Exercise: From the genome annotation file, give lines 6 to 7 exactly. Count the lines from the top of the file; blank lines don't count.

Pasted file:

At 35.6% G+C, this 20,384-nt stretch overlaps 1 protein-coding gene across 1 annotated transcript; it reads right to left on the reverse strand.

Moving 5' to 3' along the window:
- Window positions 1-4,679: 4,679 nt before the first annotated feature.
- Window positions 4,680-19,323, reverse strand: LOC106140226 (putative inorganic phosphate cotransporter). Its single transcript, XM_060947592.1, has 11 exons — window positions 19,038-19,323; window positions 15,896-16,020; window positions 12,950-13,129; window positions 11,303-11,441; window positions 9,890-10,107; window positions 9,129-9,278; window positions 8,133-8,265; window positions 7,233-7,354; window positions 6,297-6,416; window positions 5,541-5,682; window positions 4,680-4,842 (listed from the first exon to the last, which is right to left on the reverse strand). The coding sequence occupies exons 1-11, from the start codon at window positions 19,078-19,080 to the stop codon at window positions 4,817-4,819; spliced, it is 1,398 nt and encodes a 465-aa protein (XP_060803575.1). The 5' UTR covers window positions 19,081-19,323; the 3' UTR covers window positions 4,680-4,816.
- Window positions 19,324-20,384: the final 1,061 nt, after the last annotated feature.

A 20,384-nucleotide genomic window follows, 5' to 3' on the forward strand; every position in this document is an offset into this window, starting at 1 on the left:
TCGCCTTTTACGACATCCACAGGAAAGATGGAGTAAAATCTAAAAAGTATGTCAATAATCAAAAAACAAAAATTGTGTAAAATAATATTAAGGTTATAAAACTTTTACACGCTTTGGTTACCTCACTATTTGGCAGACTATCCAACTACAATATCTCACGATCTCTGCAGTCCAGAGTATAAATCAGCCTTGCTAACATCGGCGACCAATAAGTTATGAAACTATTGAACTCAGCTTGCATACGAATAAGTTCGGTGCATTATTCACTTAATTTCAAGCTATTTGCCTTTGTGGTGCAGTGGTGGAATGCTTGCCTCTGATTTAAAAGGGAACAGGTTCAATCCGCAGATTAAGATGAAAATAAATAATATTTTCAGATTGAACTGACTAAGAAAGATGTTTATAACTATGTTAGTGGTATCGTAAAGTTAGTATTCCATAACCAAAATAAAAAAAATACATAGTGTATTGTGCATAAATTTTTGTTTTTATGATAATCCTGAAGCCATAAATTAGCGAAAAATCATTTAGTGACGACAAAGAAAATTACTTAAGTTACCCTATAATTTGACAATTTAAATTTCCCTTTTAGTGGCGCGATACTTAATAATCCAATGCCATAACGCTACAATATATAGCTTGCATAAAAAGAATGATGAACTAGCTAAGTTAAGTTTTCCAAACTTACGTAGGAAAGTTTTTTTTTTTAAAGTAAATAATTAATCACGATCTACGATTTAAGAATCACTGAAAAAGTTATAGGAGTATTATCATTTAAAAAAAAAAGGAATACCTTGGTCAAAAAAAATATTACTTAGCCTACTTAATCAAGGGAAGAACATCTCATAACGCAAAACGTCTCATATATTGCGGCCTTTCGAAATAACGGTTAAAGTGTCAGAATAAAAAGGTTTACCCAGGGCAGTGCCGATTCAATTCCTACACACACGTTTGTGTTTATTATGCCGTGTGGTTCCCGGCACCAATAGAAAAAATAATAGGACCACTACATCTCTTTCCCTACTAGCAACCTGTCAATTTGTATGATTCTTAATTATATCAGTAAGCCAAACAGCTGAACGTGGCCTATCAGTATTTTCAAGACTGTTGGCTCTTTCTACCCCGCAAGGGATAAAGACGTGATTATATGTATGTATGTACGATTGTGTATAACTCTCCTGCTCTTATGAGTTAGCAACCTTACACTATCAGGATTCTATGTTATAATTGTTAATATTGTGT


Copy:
A 20,384-nucleotide genomic window follows, 5' to 3' on the forward strand; every position in this document is an offset into this window, starting at 1 on the left:
TCGCCTTTTACGACATCCACAGGAAAGATGGAGTAAAATCTAAAAAGTATGTCAATAATCAAAAAACAAAAATTGTGTAAAATAATATTAAGGTTATAAAACTTTTACACGCTTTGGTTACCTCACTATTTGGCAGACTATCCAACTACAATATCTCACGATCTCTGCAGTCCAGAGTATAAATCAGCCTTGCTAACATCGGCGACCAATAAGTTATGAAACTATTGAACTCAGCTTGCATACGAATAAGTTCGGTGCATTATTCACTTAATTTCAAGCTATTTGCCTTTGTGGTGCAGTGGTGGAATGCTTGCCTCTGATTTAAAAGGGAACAGGTTCAATCCGCAGATTAAGATGAAAATAAATAATATTTTCAGATTGAACTGACTAAGAAAGATGTTTATAACTATGTTAGTGGTATCGTAAAGTTAGTATTCCATAACCAAAATAAAAAAAATACATAGTGTATTGTGCATAAATTTTTGTTTTTATGATAATCCTGAAGCCATAAATTAGCGAAAAATCATTTAGTGACGACAAAGAAAATTACTTAAGTTACCCTATAATTTGACAATTTAAATTTCCCTTTTAGTGGCGCGATACTTAATAATCCAATGCCATAACGCTACAATATATAGCTTGCATAAAAAGAATGATGAACTAGCTAAGTTAAGTTTTCCAAACTTACGTAGGAAAGTTTTTTTTTTTAAAGTAAATAATTAATCACGATCTACGATTTAAGAATCACTGAAAAAGTTATAGGAGTATTATCATTTAAAAAAAAAAGGAATACCTTGGTCAAAAAAAATATTACTTAGCCTACTTAATCAAGGGAAGAACATCTCATAACGCAAAACGTCTCATATATTGCGGCCTTTCGAAATAACGGTTAAAGTGTCAGAATAAAAAGGTTTACCCAGGGCAGTGCCGATTCAATTCCTACACACACGTTTGTGTTTATTATGCCGTGTGGTTCCCGGCACCAATAGAAAAAATAATAGGACCACTACATCTCTTTCCCTACTAGCAACCTGTCAATTTGTATGATTCTTAATTATATCAGTAAGCCAAACAGCTGAACGTGGCCTATCAGTATTTTCAAGACTGTTGGCTCTTTCTACCCCGCAAGGGATAAAGACGTGATTATATGTATGTATGTACGATTGTGTATAACTCTCCTGCTCTTATGAGTTAGCAACCTTACACTATCAGGATTCTATGTTATAATTGTTAATATTGTGT